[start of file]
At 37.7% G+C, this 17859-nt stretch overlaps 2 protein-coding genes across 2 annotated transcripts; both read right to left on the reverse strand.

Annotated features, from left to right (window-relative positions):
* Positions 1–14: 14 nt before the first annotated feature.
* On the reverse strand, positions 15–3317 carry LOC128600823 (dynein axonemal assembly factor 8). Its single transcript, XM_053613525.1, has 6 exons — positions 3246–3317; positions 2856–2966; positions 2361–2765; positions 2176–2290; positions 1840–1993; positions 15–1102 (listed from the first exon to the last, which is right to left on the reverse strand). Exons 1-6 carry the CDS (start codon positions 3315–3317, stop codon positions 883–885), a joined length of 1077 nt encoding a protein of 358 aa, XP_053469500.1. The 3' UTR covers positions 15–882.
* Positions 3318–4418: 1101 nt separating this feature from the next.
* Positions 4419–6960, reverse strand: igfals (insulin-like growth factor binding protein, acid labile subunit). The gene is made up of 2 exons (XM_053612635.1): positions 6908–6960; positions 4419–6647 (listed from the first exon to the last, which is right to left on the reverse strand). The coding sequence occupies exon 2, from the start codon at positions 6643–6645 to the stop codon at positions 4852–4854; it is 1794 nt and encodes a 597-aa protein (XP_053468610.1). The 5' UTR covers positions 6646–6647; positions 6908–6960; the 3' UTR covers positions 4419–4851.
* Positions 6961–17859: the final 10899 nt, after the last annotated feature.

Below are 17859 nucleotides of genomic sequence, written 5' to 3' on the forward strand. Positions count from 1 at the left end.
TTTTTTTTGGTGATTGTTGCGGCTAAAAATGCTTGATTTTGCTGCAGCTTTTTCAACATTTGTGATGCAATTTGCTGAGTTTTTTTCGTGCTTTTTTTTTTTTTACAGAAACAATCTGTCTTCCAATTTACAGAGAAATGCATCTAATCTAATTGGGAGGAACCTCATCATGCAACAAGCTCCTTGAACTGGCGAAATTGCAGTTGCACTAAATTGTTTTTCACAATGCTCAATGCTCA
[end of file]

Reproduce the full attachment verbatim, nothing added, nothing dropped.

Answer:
At 37.7% G+C, this 17859-nt stretch overlaps 2 protein-coding genes across 2 annotated transcripts; both read right to left on the reverse strand.

Annotated features, from left to right (window-relative positions):
* Positions 1–14: 14 nt before the first annotated feature.
* On the reverse strand, positions 15–3317 carry LOC128600823 (dynein axonemal assembly factor 8). Its single transcript, XM_053613525.1, has 6 exons — positions 3246–3317; positions 2856–2966; positions 2361–2765; positions 2176–2290; positions 1840–1993; positions 15–1102 (listed from the first exon to the last, which is right to left on the reverse strand). Exons 1-6 carry the CDS (start codon positions 3315–3317, stop codon positions 883–885), a joined length of 1077 nt encoding a protein of 358 aa, XP_053469500.1. The 3' UTR covers positions 15–882.
* Positions 3318–4418: 1101 nt separating this feature from the next.
* Positions 4419–6960, reverse strand: igfals (insulin-like growth factor binding protein, acid labile subunit). The gene is made up of 2 exons (XM_053612635.1): positions 6908–6960; positions 4419–6647 (listed from the first exon to the last, which is right to left on the reverse strand). The coding sequence occupies exon 2, from the start codon at positions 6643–6645 to the stop codon at positions 4852–4854; it is 1794 nt and encodes a 597-aa protein (XP_053468610.1). The 5' UTR covers positions 6646–6647; positions 6908–6960; the 3' UTR covers positions 4419–4851.
* Positions 6961–17859: the final 10899 nt, after the last annotated feature.

Below are 17859 nucleotides of genomic sequence, written 5' to 3' on the forward strand. Positions count from 1 at the left end.
TTTTTTTTGGTGATTGTTGCGGCTAAAAATGCTTGATTTTGCTGCAGCTTTTTCAACATTTGTGATGCAATTTGCTGAGTTTTTTTCGTGCTTTTTTTTTTTTTACAGAAACAATCTGTCTTCCAATTTACAGAGAAATGCATCTAATCTAATTGGGAGGAACCTCATCATGCAACAAGCTCCTTGAACTGGCGAAATTGCAGTTGCACTAAATTGTTTTTCACAATGCTCAATGCTCA